To those struggling daily with the remnants of a railway system, it sounds like heaven.
The typical teacher wakes up in her own detached house, feeling comfortably off and reasonably content with life, even though the head on the next pillow is likely to be that of another teacher. (Nearly one in three married teachers has a teacher spouse.) Then (this is the heavenly bit), between 7.30 and 8am , she climbs into a moderately powerful car, less than four years old and takes less than 20 minutes to get to work.
Our typical teacher faces a busy and stressful day. The job is more pressured than last year, and it is worse for heads and heads of department. If she thinks of throwing in the towel, the reason is too much work rather than too little pay. But she certainly does not want to see classroom assistants taking over the rewarding bits.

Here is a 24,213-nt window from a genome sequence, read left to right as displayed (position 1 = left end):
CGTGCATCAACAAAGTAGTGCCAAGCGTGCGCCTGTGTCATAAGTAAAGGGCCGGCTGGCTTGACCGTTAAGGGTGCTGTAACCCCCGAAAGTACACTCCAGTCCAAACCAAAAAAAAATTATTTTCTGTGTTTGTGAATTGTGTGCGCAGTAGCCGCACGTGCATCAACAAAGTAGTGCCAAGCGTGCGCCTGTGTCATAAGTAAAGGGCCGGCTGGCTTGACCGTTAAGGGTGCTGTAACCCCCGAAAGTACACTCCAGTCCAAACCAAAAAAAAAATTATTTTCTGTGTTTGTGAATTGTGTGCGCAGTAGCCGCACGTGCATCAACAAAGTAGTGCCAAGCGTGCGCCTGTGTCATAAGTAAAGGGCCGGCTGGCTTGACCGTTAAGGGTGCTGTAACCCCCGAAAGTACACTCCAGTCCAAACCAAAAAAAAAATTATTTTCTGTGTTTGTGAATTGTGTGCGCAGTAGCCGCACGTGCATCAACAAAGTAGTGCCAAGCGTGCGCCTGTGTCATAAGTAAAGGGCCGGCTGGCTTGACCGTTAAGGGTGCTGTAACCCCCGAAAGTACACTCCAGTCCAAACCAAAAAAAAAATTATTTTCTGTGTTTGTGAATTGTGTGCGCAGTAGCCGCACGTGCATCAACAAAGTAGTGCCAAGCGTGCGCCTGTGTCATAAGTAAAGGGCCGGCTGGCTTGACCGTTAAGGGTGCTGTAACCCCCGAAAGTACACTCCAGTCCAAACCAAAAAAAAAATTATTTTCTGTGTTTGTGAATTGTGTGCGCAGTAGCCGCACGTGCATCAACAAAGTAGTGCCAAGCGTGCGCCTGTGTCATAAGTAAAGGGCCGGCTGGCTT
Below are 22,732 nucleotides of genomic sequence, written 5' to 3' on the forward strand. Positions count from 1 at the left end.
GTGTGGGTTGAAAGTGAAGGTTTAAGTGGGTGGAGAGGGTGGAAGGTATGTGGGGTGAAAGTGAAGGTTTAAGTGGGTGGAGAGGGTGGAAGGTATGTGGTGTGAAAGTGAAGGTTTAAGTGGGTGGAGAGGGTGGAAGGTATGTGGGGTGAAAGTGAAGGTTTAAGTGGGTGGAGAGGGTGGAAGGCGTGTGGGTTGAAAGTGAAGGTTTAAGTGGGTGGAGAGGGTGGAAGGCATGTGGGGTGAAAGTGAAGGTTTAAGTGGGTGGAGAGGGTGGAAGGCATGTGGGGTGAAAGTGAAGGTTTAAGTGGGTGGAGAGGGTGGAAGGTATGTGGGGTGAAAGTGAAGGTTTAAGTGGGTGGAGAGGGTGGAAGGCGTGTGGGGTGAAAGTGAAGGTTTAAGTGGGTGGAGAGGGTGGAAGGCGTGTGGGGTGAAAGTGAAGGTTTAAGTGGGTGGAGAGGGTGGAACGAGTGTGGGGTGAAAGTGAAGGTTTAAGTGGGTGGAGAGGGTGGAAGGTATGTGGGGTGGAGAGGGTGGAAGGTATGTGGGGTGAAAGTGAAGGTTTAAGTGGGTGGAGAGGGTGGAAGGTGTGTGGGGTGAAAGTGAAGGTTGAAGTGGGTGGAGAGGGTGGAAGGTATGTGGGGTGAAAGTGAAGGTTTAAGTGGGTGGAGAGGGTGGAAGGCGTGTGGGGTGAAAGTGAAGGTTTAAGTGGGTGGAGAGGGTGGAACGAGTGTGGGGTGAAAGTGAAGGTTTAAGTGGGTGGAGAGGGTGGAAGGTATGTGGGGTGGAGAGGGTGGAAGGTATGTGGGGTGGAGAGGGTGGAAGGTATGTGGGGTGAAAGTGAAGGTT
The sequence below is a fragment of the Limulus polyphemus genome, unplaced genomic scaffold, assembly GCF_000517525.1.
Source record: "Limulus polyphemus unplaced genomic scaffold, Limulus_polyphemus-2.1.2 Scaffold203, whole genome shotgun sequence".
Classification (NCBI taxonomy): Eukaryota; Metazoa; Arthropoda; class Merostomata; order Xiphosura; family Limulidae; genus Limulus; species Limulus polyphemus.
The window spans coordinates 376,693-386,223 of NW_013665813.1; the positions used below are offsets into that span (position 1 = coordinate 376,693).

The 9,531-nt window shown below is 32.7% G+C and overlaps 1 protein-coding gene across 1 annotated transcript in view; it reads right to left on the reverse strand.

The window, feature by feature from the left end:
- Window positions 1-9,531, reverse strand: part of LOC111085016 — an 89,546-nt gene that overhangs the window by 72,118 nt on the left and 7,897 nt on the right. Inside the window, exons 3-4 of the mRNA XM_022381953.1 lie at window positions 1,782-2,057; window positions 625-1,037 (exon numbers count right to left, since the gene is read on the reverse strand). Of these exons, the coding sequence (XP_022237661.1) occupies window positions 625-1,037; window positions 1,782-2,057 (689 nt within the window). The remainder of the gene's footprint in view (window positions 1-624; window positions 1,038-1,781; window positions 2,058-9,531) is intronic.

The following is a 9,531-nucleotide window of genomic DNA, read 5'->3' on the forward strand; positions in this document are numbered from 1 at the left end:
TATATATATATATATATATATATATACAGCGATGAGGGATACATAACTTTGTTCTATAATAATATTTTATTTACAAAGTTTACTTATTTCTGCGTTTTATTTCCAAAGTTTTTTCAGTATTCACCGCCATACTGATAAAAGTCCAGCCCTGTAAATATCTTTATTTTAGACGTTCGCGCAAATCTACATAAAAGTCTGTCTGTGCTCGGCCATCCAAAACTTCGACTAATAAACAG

She probably will not get home again until 5.30 to 6pm. The end of the school day does not mean the end of her day's work. She probably has another hour or two of marking and preparation ahead of her and it might well be more. Her PC is waiting for her.
Does she reach for a consoling glass? Well, perhaps just the one. She has a few colleagues who drink more than they should but she knows almost as many who drink nothing at all. She drinks just a unit a day or saves it all up for the one night a week she goes out.
On this dark, February day, she starts thinking of the summer. A good two weeks will put back some of what the classroom has taken out. Should it be France, Spain, Portugal or Greece? The head's off to Canada and a fair number of colleagues will stick to the UK. But she wants some sun. So she climbs into bed and snuggles up to her teacher husband with some brochures.